You would also not tell an American or a Briton that you would \"flash\" him because that could get you arrested!


I cannot comment about Americans, but a typical British man would ask, in what context do you make that assertion. "flash him" and "flash at him" are different with the latter most likely get you arrested.

Personally I could not careless about Nigerian English, American English or Alien English. My main concern is can I understand and is he/she coherent. I find it quite comical when people immediately lose all sense of understanding when they meet someone with a different accent. Have any of guys had a problem with understanding call centre / technical support staff in India?

I find it's mostly white Britons/Americans that have these problems.
Re: Broken English, Pidgin English And Nigerian English
Cornelius Hamelberg posted on 05-21-2010, 05:16:56 AM
http://www.postcolonialweb.org/sarowiwa/pidgin.html

( For Chidi Anthony Opara) – a short afterthought/eftertanke

Ah yes, I have alighted on one word :hysterical,

as in

"destroyed by madness, starving hysterical naked,"

"The often hysterical violations of the basic rules of standard English syntax by non-native speakers"?

OK, so the French speak French like machine guns, and the rapid staccato is all right all night but since we're still talking about a language - why - why is it hysterical and what's hysterical about the breaking of " the basic rules of standard English syntax by non-native speakers"?

Can you give a few examples of the alleged hysteria – and please don't spare the exclamation marks when you give your examples.

West Africans talk of non-native speakers doing " violence " to the language ( mostly the grammar)
and are variously accused of " butchering" the grammar and - still in the realm of metaphor, the death penalty and sometimes even accused of first degree murder of an innocent English grammar...

Like the drama of Lewis Nkosi's Rhythms of Violence ?

"Hysterical violations" gives the impression of a stable, quiet, calm almost discreet free-flowing of a river – ( like Allen Ginsberg's "Plutonian Ode" as I heard him read it at the Kulturhuset on January 23 1983) not a torrent of words in predictable, predestined word order governed by the laws of Lord Chief Justice of English Grammar.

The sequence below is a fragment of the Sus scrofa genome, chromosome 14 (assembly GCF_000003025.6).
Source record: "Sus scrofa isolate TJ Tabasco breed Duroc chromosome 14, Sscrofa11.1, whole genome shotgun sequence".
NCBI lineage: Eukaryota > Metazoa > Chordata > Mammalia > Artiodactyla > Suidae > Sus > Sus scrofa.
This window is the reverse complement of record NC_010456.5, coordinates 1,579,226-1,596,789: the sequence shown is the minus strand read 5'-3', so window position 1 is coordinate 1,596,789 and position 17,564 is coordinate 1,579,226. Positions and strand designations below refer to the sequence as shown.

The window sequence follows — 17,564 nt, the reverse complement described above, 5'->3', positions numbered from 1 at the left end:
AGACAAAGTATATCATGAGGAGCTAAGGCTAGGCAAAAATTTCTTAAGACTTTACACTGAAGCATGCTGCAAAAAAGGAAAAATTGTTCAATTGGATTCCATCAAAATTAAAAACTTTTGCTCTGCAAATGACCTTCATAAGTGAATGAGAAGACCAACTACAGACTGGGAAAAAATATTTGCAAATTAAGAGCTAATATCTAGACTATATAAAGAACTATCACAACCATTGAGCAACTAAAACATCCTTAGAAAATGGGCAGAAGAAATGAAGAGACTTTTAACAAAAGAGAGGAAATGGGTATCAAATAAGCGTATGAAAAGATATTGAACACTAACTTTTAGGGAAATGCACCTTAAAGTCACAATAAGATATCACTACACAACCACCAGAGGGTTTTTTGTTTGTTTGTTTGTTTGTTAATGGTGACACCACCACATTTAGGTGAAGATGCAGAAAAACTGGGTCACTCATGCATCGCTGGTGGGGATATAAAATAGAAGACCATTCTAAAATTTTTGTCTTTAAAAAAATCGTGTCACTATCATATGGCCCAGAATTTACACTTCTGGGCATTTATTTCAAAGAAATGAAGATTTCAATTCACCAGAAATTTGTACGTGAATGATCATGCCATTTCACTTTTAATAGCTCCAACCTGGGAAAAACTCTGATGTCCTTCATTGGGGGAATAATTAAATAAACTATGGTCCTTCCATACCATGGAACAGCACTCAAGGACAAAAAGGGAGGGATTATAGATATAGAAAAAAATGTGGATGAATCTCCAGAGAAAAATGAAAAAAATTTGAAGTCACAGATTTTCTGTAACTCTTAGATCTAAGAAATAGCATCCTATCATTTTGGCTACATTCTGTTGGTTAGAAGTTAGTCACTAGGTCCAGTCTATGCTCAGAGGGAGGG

[nomedia="http://www.youtube.com/watch?v=i27t5txCrwg[/video]
YouTube- The Doors Yes, The River Knows[/nomedia]

Still in the poetic realm I'd say that sure, all rivers flow - have their own individual rhythms and syntax and as Dr. Ojo made clear not too long ago,


*"Yes, languages may be like rivers that continually change.
*However, the Thames and the Rhine are European rivers.
*The Niger and the Volta are African rivers, and they never meet at any point in their journeys. They can therefore not have similar ecological systems, fauna, fishes, villages along their banks"

"If you are a tenant, you catch your arse forever, but if you are a landlord, it is a horse of a different colour" - ( And so it is with the English Language – if you feel that you are a tenant)


Here's keeping it simple:

[video]http://www.amazon.com/Moses-Ascending-Caribbean-Writers-Unnumbered/dp/0435989529"]Amazon.com: Moses Ascending (Caribbean Writers Series (Unnumbered).) (9780435989521): Samuel Selvon: Books
Re: Broken English, Pidgin English And Nigerian English
Ocnus posted on 05-21-2010, 07:30:06 AM
FYI - the word hysteria derives from the Greek word for uterus or womb. It suggests that hysterical behaviour is the natural state of women.
Re: Broken English, Pidgin English And Nigerian English
Auspicious posted on 05-21-2010, 07:34:08 AM
QUOTE:
FYI - the word hysteria derives from the Greek word for uterus or womb. It suggests that hysterical behaviour is the natural state of women.


LOL!

Woman done suffer sha.
Re: Broken English, Pidgin English And Nigerian English
Mikky jaga posted on 05-21-2010, 10:03:37 AM
Na Pidgin you dey talk about dey come yarn big, big grammar so? Na wah for bukuru people o. For my side, I no care whether my English dey correct or e no correct, so far people catch my gist e don finish.
Re: Broken English, Pidgin English And Nigerian English
Cegbune posted on 05-21-2010, 11:00:14 AM
Interesting article; you know when Nigerian English intersects with American version for example, it can sometimes befuddle or even sound offensive without the intent to offend.

For Example in Nigeria, a cat is referred to as "pussy cat" and it is generally shortened to "pussy." We all know what this means in the U.S. Now I have seen new arrivals use it in such a way that could offend:

There was this Nigerian man (JJC) that told his White female neighbor-"I see your pussy out there." (Referring to the woman's cat but incurring a weird self examinative look below the waist for the American). Startled, the woman quickly ran into her apartment and slammed the door. Maybe to go do more inspection!

Another new male Nigerian arrival told an American friend (male): "I don't like pussy" again refering to a cat but the American friend understood this differently and retorted to the Nigerian "so do you like dick?" to which the Nigerian replied "yea, my best friend in Nigeria is Dick." (coincidentally the Nigerian had a friend named Dick in Nigeria).

A JJC once had the "audacity" to tell an American host: "is this your wife's pussy?" after seeing a cat in their house.

There are many other comical usages and conflicting intersections of Nigerian and American English.

The word "messing" is generally used differently in Nigeria and America. In American colloquial English "messing" could be used as in "quit messing with me" or "who are you messing with?"-the later could be used to determine who you are hanging out with in a proper context- it is mostly contextual.